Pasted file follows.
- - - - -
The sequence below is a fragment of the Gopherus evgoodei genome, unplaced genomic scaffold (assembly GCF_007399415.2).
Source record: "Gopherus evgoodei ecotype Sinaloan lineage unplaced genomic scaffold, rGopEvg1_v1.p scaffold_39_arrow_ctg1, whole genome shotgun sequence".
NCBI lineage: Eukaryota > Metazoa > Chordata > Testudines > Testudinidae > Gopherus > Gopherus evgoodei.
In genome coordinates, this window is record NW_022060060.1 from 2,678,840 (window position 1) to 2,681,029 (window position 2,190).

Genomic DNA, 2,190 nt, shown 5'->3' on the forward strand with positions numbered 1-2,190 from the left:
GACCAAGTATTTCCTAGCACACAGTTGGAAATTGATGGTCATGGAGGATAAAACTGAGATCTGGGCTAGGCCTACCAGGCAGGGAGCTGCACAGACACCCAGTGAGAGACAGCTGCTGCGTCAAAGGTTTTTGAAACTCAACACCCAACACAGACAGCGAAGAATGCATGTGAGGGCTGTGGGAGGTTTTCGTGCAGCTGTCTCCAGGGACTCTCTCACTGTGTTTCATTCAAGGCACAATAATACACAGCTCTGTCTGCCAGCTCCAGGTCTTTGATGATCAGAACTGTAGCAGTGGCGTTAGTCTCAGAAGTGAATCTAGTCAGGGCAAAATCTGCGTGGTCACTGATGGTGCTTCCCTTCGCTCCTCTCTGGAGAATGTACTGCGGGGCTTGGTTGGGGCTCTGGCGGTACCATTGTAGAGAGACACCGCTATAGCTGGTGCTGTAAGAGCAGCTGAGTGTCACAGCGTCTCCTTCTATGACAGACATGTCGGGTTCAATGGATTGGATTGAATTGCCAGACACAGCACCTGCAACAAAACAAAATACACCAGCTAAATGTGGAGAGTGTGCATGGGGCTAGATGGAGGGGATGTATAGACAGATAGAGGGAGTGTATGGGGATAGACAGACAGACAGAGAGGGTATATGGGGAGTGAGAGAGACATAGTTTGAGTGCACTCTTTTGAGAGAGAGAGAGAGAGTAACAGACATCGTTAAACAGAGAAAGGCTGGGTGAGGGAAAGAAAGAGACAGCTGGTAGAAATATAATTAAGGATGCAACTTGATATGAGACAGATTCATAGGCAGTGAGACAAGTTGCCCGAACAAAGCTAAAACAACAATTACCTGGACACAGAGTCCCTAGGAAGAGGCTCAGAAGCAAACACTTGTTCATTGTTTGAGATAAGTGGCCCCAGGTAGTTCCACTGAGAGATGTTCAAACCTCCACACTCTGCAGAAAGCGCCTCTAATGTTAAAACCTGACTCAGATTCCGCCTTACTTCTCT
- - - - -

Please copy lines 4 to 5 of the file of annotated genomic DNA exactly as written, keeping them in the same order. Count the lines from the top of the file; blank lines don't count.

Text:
In genome coordinates, this window is record NW_022060060.1 from 2,678,840 (window position 1) to 2,681,029 (window position 2,190).

Genomic DNA, 2,190 nt, shown 5'->3' on the forward strand with positions numbered 1-2,190 from the left: